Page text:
Risk models tend to be a synthesis of data, expert opinion, and technique: The best thinking and information boiled down to a very educated guess. It is essential to understand how this guess was made and to weave that knowledge into decisions about risk-taking. This can be difficult. Risk models are generally complex — sometimes opaque in their workings — and even models that seem transparent can produce unforeseen results due to the interaction of their many moving parts. The components of a risk model encompass the nature of risk events, including frequency, severity, correlation, and probability. Each component must be sound and interact properly with other components. It is no wonder that P&C insurers are employing ever-increasing numbers of modeling specialists.
Risk models link the present and the past. Most risk models involve some form of “back testing,” which overlays current exposure onto historical patterns of loss (and gain). Historical patterns are almost always adjusted to compensate for changes in economic or physical conditions. The compatibility of the current risk profile and historical risk patterns is very important. Model users must ask themselves if the model accurately recognizes their data and if the assumptions and adjustments that went into the model represent their present situation. The problem is more subtle than simply, “garbage in, garbage out.” Anything from climate change to inflation could make a model an inaccurate descriptor of the contemporary risk environment.
Property catastrophe models (cat models) developed by specialty firms are among the most widely used risk models in the P&C industry. Cat models represent a class of models that attempts to create representations of physical events, such as hurricanes, earthquakes, or even wildfires. Such models rely on scientists and engineers to describe how an event unfolds and its likely effects on exposed objects (buildings, autos, oil platforms, etc.).
Another category of risk model is based on network theory rather than event replication. This approach is more useful in modeling non-recurring events or events caused by interrelationships between entities (usually businesses) that can cause unknown concentrations of risk or cascading chains of loss. The CASUS and Casualty Cat models (both developed jointly by Guy Carpenter and Arium, Ltd.) are examples of network-theory models. CASUS maps concentrations of people that can create unforeseen workers compensation loss potential (such as a convention or concentration of customers).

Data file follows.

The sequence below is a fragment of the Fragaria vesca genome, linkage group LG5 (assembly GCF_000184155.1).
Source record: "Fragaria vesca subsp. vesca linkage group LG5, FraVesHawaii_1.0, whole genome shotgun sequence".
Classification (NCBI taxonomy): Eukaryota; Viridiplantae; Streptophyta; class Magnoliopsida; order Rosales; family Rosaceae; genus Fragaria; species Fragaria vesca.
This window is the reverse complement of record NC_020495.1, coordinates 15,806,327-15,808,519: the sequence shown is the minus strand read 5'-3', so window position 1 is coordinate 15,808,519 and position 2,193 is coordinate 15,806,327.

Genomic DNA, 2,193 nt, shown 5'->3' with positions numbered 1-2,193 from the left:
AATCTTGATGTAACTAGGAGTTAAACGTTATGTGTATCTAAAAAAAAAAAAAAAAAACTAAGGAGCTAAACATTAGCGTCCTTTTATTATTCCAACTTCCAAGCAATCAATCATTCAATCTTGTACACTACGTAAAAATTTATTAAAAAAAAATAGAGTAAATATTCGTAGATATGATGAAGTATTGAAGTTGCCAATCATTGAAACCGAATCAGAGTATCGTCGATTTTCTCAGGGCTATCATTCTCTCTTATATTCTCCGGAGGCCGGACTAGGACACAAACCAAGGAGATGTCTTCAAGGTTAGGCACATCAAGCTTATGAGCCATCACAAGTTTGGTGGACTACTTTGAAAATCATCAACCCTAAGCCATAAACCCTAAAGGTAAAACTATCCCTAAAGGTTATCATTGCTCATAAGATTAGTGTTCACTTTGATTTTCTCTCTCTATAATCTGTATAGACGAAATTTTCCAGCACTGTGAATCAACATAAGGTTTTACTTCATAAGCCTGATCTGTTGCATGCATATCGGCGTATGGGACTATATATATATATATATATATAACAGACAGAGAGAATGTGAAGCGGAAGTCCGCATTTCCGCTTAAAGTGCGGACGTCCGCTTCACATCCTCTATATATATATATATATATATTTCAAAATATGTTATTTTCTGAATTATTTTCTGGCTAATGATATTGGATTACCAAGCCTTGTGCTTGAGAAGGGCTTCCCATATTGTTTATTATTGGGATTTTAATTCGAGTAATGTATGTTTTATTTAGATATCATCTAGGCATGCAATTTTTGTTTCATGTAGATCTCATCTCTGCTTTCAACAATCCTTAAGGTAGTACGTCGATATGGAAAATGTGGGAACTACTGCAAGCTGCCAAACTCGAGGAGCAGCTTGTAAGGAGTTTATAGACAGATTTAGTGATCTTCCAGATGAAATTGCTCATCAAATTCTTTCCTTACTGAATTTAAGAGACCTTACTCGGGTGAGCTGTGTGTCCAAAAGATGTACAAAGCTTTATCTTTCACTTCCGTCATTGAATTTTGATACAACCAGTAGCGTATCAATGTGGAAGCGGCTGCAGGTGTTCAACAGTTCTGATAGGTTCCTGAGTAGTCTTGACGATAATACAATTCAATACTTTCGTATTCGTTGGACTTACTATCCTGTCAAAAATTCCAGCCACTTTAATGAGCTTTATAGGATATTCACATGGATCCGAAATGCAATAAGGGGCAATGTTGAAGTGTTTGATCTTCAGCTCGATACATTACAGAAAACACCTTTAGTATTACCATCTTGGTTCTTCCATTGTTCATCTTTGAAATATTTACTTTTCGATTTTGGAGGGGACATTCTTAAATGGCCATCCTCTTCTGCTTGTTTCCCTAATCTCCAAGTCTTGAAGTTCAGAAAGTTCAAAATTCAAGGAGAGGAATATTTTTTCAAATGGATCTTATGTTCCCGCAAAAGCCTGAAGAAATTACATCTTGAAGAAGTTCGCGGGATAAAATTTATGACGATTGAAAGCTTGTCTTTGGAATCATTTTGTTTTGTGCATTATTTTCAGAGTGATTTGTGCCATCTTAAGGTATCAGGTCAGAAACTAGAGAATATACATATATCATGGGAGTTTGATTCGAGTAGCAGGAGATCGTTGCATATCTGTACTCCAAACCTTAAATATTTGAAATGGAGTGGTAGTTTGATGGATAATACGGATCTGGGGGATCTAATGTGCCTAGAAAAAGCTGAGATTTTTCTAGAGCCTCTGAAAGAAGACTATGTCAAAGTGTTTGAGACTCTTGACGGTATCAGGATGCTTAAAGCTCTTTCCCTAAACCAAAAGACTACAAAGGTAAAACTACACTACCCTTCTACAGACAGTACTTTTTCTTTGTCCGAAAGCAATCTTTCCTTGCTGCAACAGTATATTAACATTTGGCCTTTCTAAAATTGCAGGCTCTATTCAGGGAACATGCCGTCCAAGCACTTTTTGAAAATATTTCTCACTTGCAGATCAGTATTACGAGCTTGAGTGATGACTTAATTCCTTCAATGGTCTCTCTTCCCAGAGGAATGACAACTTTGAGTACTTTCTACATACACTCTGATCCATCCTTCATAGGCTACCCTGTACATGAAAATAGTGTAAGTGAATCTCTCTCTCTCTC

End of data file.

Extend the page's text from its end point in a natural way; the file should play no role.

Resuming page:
Casualty Cat maps the loss-causing, relationship-types of business activities and the liability patterns that can flow through an event such as the Enron insolvency.
In some cases companies build their own highly specific models, often based on their own historical data. Such a practice involves actuarial expertise and a healthy dose of business judgment. Technology also plays a part in the form of actuarial toolkits that help analysts adjust data and fit probability distributions to historical data. Risk analysis toolkits (such as Guy Carpenter’s InstratFitTM) contain a consistent advanced-math platform that is specifically tailored to support risk simulation and helps experts estimate the parameters for statistical distributions of loss frequency, severity, and correlation that describe the company’s risk.
As estimates of risk parameters are developed, it is critical to understand the surrounding uncertainties. Platforms such as InstratFit generate “parameter uncertainty” (sometimes called “secondary uncertainty”) with each estimate of a frequency or severity distribution. These uncertainty measures should not only be used to judge the soundness of the parameter estimate, but should also be recognized by the risk model. The concept of building uncertainty into risk models has become more common in recent years, but it is still difficult to explain and is sometimes difficult for risk decision-makers to accept. Recognizing parameter uncertainty will always increase the risk as represented by a model. This translates into increased estimates of the cost of risk or price of risk hedging. There is an inherent discomfort when abstract influences such as parameter risk drive up risk measures (and inevitably, cost derived from them), but recognizing parameter risk is essential in the use of risk models. Uncertainty in the risk parameters might be the most volatile aspect of risk that an insurer faces.
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